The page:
If it were not for the wind the plight of the late summer hay fever sufferer would be immeasurably improved. It has often been written that the forces of civilization bring ragweed to areas that were once hay fever free. This may be true to some extent. But seasonal winds stigmatize areas that are in themselves relatively free of the offending ragweed plants. Regions affected in this manner include Cape Cod, Cape May, Cape Charles, Nantucket, Martha’s Vine-yard, Mackinac Island, Fire Island, Block Island, and Montauk Point. These locations, reputed to be hay fever resorts, have on occasion welcomed hay fever vacationers with a blast of the very pollens from which the sufferers were attempting to escape. The pollens were blown to these peninsular and island locations from areas five to twelve miles distant.
That winds of high velocity can carry pollens great distances in large concentrations is a generally accepted fact. The distances and concentrations vary with the velocity of the wind and the buoyancy of the pollens. Various examples are cited concerning the distances that pollen concentrations have been known to move. A medical friend of ours, himself an allergist, related to us his experience of suffering severe hay fever symptoms occasioned by grass pollens while he was on an ocean liner two hundred miles off the coast of Ireland.
Even more important than the velocity of the wind is the direction of the wind. This phenomenon was noted as far back as 1886 by the New England chronicler, Hamilton Child. In writing about Bethlehem, the renowned White Mountain hay fever resort, he said, “The hay fever unfortunates find here a safe refuge and convene their national assemblies on these heights without fear of sneezing, save when on rare occasions the south winds blow through Franconia Notch.” That such is the case may be noted to this day. On many occasions we have observed hordes of ragweed sufferers sneezing and sniffling in Bethlehem when the south winds blew the pollens from the ragweed-laden areas of lower New Hampshire and Massachusetts.
Durham cites as examples, Mobile, Alabama, becoming infused with ragweed pollens only when the wind is from the north, and Winnipeg, Canada, becoming laden with pollen when the winds are from the southeast. In general it may be stated that in northern locations southern winds are unfavorable and vice versa. In eastern areas western winds bring pollens and vice versa.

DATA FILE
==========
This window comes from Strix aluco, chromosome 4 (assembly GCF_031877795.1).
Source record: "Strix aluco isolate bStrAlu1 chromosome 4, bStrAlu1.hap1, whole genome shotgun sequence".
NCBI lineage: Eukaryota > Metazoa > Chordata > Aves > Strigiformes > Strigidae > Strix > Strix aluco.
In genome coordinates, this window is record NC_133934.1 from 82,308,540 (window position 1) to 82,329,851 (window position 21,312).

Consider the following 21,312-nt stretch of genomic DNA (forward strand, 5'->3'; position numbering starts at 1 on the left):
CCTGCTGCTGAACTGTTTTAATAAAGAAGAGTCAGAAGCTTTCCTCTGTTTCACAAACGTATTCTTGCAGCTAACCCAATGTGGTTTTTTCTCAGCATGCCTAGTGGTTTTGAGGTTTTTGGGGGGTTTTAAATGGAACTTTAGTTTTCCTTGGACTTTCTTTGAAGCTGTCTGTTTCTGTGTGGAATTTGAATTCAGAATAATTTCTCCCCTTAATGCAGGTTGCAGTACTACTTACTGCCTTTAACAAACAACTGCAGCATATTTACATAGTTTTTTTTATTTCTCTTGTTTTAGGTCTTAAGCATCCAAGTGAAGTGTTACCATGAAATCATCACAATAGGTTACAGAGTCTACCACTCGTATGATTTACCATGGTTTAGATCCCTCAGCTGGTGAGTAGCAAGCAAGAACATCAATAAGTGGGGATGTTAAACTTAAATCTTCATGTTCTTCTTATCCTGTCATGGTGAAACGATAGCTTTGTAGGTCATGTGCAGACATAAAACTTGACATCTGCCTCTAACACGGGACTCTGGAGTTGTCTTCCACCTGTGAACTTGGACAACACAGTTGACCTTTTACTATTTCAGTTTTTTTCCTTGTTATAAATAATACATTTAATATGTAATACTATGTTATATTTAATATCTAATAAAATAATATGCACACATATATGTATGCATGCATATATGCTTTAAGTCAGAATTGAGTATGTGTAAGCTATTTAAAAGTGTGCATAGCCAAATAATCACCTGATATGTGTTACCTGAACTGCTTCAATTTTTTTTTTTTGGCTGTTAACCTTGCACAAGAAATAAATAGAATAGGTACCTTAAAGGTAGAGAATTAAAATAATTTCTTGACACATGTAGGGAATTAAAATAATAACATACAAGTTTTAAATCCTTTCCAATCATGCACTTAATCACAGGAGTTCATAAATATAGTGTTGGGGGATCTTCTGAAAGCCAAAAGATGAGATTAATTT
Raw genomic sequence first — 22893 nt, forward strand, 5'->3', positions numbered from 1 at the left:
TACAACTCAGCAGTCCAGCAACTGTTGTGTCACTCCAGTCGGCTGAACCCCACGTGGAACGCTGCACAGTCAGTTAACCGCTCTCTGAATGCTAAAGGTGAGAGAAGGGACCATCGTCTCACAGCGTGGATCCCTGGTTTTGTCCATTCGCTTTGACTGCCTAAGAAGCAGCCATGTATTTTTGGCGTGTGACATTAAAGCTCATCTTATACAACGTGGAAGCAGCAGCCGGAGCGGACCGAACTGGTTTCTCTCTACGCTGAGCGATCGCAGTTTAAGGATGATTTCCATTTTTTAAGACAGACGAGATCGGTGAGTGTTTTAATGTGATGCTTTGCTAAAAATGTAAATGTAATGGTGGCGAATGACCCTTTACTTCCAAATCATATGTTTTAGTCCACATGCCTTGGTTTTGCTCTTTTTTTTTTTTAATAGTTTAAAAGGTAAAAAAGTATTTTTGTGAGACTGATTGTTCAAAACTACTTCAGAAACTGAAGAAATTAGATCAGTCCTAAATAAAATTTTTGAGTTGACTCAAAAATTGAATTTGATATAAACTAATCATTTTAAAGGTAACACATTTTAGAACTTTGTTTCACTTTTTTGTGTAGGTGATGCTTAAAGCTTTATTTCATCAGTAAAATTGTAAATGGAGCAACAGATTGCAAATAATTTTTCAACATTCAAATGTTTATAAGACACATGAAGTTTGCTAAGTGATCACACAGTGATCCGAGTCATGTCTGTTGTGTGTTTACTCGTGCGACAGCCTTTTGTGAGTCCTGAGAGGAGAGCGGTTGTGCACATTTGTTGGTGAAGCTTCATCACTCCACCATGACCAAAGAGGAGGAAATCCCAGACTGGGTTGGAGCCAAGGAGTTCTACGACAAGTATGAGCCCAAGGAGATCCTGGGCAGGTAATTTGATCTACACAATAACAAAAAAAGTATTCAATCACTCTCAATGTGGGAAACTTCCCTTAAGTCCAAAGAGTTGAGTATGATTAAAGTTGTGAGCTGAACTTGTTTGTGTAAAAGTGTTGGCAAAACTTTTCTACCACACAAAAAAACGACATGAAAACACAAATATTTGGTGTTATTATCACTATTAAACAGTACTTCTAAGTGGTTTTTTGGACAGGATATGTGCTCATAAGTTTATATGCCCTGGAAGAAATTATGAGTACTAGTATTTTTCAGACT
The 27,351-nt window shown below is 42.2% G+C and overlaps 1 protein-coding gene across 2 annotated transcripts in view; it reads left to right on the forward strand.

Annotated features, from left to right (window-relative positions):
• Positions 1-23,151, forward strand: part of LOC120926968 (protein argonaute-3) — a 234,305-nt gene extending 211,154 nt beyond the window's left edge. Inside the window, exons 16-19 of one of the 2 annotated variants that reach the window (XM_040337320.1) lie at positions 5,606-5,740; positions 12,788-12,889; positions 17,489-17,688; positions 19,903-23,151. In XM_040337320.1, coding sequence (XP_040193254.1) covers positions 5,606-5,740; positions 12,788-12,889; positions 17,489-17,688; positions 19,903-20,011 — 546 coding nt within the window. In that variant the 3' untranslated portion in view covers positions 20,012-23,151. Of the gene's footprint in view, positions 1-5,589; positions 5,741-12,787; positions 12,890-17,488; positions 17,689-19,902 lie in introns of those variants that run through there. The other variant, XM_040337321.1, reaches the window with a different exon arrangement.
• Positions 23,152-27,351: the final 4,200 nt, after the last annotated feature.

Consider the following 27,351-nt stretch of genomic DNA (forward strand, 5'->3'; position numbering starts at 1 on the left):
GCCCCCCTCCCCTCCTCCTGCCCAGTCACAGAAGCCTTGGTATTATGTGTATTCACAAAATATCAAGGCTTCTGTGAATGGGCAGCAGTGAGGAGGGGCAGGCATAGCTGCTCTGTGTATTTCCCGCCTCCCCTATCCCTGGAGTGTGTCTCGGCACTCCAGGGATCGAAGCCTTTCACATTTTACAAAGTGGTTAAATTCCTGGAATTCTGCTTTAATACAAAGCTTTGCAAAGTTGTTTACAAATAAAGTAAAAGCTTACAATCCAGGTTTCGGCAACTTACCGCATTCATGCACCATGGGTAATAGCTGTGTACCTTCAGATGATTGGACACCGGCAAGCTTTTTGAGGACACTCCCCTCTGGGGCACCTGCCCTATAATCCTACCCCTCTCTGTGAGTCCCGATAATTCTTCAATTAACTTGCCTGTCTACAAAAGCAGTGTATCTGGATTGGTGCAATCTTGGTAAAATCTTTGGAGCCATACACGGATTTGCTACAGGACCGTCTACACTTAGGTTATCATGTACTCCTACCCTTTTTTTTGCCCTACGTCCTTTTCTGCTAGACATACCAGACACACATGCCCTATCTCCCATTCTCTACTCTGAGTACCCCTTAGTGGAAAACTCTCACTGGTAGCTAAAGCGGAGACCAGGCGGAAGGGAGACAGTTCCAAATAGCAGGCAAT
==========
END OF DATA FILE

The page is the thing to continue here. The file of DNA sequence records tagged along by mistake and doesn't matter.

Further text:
Hay fever sufferers living at seaside resorts have learned to watch the winds. A breeze from the ocean is welcome but a breeze from inland or an off-shore breeze as it is known, brings trouble.
THE WIND AND FUNGUS SPORES
On occasion hay fever sufferers have complained of symptoms due to winds blowing from directions in which troublesome weeds are not prevalent. Such instances should be investigated for the presence of fungus or mold spores. Recent experimentation on fungi has disclosed a surprisingly high incidence of sensitivity to these spores among hay fever patients. Two Cuban researchers have studied the variations in concentrations of mold spores as they are affected by weather conditions. They found that increased barometric pressure, higher temperature, and greater wind velocity, were all associated with increased spore concentrations.
Oceans and lakes are not the only obstacles against effects of hay fever pollens. Forests and mountains offer a source of protection against wind-blown pollens. The classic example of a mountain barrier against pollen effects is the hay fever situation in the Rocky Mountain region. Although pollens are known to fly rather high they do not scale certain parts of the Rocky Mountains. East of the Cascade Mountains ragweed and other hay fever pollens are found in abundance. West of these mountains, Durham indicated nary a pollen on his plates exposed at stations in Portland, Oregon, and Seattle, Washington. And so we see that it is not impossible to escape the reach of hay fever pollens spread by winds.